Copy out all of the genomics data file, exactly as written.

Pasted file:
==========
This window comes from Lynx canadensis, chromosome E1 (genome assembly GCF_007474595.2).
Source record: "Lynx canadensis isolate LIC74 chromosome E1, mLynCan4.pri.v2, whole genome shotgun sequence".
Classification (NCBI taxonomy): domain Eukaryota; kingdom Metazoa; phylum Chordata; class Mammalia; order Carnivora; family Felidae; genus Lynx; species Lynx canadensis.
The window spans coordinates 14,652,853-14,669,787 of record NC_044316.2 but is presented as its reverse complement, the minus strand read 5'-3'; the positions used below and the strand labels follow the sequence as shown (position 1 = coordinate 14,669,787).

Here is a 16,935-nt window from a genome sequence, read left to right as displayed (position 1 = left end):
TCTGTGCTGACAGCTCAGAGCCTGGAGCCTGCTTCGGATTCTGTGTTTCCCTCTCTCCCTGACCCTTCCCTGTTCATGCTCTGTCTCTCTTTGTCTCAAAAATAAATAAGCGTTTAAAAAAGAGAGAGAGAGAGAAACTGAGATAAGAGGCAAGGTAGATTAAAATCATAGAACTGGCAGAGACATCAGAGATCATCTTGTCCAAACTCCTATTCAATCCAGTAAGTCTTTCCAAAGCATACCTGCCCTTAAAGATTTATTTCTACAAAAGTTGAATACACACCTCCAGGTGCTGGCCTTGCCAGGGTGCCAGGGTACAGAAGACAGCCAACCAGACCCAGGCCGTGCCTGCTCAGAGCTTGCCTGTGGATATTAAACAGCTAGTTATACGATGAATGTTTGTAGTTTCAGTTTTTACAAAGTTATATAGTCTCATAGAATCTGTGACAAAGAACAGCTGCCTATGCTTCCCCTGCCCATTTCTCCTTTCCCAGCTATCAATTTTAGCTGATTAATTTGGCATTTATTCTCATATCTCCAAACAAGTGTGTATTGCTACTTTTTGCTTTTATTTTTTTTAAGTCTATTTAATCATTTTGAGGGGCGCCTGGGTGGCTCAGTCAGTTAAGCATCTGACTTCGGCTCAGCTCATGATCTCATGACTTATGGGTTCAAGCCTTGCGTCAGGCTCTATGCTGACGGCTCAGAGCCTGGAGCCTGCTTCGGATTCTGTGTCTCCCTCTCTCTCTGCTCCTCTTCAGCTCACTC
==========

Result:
This window comes from Lynx canadensis, chromosome E1 (genome assembly GCF_007474595.2).
Source record: "Lynx canadensis isolate LIC74 chromosome E1, mLynCan4.pri.v2, whole genome shotgun sequence".
Classification (NCBI taxonomy): domain Eukaryota; kingdom Metazoa; phylum Chordata; class Mammalia; order Carnivora; family Felidae; genus Lynx; species Lynx canadensis.
The window spans coordinates 14,652,853-14,669,787 of record NC_044316.2 but is presented as its reverse complement, the minus strand read 5'-3'; the positions used below and the strand labels follow the sequence as shown (position 1 = coordinate 14,669,787).

Here is a 16,935-nt window from a genome sequence, read left to right as displayed (position 1 = left end):
TCTGTGCTGACAGCTCAGAGCCTGGAGCCTGCTTCGGATTCTGTGTTTCCCTCTCTCCCTGACCCTTCCCTGTTCATGCTCTGTCTCTCTTTGTCTCAAAAATAAATAAGCGTTTAAAAAAGAGAGAGAGAGAGAAACTGAGATAAGAGGCAAGGTAGATTAAAATCATAGAACTGGCAGAGACATCAGAGATCATCTTGTCCAAACTCCTATTCAATCCAGTAAGTCTTTCCAAAGCATACCTGCCCTTAAAGATTTATTTCTACAAAAGTTGAATACACACCTCCAGGTGCTGGCCTTGCCAGGGTGCCAGGGTACAGAAGACAGCCAACCAGACCCAGGCCGTGCCTGCTCAGAGCTTGCCTGTGGATATTAAACAGCTAGTTATACGATGAATGTTTGTAGTTTCAGTTTTTACAAAGTTATATAGTCTCATAGAATCTGTGACAAAGAACAGCTGCCTATGCTTCCCCTGCCCATTTCTCCTTTCCCAGCTATCAATTTTAGCTGATTAATTTGGCATTTATTCTCATATCTCCAAACAAGTGTGTATTGCTACTTTTTGCTTTTATTTTTTTTAAGTCTATTTAATCATTTTGAGGGGCGCCTGGGTGGCTCAGTCAGTTAAGCATCTGACTTCGGCTCAGCTCATGATCTCATGACTTATGGGTTCAAGCCTTGCGTCAGGCTCTATGCTGACGGCTCAGAGCCTGGAGCCTGCTTCGGATTCTGTGTCTCCCTCTCTCTCTGCTCCTCTTCAGCTCACTC